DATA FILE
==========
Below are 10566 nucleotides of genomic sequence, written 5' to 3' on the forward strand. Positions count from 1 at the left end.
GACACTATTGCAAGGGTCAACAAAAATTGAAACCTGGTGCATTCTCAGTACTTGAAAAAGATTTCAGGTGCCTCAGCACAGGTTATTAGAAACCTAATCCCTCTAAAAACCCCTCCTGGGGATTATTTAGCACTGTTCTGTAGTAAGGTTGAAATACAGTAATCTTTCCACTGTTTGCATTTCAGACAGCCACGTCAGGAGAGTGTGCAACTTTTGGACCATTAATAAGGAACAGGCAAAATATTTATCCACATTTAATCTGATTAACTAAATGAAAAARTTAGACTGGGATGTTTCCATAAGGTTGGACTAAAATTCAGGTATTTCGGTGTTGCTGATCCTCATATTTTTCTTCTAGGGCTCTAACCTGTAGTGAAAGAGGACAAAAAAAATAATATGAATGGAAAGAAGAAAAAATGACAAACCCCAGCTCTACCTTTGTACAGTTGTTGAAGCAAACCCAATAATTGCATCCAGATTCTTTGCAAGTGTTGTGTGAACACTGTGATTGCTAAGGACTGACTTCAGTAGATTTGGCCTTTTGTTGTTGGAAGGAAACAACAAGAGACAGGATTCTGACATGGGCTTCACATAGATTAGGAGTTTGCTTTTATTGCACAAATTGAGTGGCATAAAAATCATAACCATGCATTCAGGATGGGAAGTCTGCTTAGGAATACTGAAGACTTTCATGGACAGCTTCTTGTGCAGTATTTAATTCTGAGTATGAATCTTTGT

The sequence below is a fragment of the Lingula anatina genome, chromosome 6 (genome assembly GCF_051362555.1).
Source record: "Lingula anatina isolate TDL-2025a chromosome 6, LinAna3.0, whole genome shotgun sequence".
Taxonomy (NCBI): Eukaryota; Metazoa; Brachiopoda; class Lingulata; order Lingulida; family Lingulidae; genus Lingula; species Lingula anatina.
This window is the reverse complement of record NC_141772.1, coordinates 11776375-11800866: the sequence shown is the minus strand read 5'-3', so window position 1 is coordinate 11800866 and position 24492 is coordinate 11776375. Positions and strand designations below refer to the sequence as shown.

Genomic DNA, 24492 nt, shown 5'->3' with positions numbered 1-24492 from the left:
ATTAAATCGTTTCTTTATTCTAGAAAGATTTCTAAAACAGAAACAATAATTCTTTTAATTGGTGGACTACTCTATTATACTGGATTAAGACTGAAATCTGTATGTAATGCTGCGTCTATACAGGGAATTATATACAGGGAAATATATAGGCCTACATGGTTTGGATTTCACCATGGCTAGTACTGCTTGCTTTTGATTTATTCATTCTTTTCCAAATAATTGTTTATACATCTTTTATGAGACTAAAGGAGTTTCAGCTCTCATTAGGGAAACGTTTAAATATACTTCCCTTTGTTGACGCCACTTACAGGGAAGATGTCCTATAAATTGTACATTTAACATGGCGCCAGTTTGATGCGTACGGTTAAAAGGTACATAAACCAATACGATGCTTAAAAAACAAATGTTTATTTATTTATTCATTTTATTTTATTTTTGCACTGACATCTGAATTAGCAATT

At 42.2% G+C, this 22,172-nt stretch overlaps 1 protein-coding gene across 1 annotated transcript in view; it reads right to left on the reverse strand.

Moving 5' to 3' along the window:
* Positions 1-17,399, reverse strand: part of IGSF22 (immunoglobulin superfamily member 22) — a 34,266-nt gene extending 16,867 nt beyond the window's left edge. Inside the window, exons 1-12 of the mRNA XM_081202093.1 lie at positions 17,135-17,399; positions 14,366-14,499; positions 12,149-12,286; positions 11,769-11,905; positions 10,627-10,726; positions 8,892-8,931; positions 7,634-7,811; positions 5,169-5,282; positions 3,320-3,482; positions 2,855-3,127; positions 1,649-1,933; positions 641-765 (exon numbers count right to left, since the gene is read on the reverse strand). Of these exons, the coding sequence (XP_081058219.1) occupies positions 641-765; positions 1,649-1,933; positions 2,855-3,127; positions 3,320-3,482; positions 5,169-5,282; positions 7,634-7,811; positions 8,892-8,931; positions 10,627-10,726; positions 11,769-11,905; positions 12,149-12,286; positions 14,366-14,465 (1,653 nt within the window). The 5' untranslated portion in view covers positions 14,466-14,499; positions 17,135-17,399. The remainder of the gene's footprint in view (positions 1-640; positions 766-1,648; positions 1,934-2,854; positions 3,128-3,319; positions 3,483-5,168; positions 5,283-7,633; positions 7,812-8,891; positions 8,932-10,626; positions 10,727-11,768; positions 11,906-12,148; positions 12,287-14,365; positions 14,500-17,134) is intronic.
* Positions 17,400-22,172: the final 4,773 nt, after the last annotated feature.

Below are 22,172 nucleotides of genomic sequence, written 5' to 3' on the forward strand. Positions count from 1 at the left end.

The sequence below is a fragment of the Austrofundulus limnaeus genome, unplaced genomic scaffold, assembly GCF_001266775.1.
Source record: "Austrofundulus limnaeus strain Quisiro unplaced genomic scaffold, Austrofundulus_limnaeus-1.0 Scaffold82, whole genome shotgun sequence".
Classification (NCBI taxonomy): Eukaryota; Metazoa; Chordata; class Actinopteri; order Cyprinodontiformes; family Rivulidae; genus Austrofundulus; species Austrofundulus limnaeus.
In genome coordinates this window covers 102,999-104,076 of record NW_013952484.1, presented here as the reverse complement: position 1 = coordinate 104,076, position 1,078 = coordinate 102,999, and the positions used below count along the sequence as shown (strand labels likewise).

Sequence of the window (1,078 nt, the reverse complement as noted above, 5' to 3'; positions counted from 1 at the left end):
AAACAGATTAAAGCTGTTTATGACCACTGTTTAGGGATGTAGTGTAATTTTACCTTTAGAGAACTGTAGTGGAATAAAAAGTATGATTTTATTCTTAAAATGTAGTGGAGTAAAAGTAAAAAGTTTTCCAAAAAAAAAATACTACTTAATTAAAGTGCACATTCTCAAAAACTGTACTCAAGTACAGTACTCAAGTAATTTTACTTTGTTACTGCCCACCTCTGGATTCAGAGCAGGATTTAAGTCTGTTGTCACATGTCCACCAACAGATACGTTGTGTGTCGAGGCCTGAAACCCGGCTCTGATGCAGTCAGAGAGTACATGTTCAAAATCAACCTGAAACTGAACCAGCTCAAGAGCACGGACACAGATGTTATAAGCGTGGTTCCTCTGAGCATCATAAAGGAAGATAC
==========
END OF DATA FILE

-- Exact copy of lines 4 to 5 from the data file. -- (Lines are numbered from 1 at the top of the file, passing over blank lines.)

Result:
Source record: "Lingula anatina isolate TDL-2025a chromosome 6, LinAna3.0, whole genome shotgun sequence".
Taxonomy (NCBI): Eukaryota; Metazoa; Brachiopoda; class Lingulata; order Lingulida; family Lingulidae; genus Lingula; species Lingula anatina.